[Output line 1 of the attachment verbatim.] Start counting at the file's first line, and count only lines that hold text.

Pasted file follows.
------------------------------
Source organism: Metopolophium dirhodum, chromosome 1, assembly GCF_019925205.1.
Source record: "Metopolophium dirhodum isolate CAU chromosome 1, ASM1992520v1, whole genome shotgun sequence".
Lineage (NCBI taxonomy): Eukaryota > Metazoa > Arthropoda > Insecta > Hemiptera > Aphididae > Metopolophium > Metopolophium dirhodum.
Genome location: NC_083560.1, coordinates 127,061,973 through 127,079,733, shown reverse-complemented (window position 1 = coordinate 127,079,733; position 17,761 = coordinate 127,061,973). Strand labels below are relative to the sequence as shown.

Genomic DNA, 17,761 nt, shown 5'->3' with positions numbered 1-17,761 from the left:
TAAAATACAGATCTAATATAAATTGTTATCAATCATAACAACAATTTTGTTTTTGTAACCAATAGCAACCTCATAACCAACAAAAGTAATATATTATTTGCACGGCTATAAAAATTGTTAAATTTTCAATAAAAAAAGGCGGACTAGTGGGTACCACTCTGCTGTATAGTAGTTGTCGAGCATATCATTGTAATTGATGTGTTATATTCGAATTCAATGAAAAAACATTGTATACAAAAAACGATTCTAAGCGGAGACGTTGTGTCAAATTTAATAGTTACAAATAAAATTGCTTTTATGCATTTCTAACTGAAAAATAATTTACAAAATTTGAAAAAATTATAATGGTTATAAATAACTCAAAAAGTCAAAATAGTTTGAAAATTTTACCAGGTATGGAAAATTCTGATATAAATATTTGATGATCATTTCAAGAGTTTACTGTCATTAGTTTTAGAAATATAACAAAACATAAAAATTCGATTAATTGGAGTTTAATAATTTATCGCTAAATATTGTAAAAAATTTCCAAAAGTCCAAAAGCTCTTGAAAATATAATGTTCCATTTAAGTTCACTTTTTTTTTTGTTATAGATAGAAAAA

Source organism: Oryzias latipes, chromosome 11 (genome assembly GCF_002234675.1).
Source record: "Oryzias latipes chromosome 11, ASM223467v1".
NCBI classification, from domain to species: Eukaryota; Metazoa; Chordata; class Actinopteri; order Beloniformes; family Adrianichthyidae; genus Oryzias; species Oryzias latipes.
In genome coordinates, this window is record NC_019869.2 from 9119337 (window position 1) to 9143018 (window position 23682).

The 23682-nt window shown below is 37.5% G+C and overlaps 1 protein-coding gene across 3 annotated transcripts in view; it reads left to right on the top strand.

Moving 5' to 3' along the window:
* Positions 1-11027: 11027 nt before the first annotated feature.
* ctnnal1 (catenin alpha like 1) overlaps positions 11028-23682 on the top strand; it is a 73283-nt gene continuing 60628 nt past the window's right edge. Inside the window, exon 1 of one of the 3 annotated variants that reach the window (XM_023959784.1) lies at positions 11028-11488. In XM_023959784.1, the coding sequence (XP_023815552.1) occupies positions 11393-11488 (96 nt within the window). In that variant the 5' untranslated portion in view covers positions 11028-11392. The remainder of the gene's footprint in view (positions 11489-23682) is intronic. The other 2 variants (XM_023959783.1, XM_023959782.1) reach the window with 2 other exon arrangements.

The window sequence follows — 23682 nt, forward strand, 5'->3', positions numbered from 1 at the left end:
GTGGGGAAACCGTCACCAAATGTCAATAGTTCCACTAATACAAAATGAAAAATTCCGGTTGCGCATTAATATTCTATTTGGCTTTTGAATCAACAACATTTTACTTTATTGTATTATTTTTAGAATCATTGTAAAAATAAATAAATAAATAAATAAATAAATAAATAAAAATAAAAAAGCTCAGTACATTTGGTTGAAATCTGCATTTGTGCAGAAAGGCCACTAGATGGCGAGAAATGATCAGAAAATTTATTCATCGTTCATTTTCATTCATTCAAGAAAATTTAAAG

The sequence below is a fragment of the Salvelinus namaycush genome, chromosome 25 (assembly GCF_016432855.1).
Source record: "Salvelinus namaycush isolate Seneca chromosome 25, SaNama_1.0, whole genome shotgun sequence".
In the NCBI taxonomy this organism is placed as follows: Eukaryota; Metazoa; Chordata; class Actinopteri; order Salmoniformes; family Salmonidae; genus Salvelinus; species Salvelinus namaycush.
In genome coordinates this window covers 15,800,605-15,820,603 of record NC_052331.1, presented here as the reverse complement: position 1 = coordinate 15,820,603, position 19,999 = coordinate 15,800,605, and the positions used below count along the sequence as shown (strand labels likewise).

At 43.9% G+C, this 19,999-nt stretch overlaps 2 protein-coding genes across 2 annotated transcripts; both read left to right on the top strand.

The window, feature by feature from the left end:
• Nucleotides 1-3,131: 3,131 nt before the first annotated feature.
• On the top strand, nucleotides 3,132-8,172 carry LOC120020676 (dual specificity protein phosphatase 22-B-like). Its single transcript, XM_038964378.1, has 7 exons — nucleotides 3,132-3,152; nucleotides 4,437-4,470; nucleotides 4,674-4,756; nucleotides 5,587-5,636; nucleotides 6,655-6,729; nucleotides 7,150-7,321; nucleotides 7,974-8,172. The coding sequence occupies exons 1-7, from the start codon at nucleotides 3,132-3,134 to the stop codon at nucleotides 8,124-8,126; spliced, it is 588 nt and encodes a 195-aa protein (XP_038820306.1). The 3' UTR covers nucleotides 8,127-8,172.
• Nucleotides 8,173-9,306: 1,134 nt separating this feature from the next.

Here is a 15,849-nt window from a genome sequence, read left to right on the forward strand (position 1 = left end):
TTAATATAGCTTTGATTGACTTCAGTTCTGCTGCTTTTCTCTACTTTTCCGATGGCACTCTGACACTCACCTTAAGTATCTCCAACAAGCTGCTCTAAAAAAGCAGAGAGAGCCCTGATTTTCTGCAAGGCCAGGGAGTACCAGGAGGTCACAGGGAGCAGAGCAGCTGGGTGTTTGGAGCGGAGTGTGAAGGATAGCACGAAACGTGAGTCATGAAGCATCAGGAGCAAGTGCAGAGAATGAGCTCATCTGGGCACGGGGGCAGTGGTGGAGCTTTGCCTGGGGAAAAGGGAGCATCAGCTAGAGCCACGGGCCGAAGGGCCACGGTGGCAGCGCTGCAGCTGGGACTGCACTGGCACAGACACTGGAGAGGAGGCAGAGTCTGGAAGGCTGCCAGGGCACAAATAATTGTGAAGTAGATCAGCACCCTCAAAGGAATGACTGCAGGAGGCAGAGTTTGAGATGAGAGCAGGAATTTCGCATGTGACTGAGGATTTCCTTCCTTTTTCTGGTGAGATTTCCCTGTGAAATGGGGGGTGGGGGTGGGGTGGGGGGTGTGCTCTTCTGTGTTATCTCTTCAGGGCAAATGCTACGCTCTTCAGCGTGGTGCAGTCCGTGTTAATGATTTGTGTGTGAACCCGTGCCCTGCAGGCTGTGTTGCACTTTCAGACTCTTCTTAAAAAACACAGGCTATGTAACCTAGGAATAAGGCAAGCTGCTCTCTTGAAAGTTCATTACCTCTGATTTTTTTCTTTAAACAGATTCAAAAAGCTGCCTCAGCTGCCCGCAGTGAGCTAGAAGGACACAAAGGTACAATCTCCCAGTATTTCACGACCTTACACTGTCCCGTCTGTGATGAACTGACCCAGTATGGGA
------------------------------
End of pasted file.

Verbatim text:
Source organism: Metopolophium dirhodum, chromosome 1, assembly GCF_019925205.1.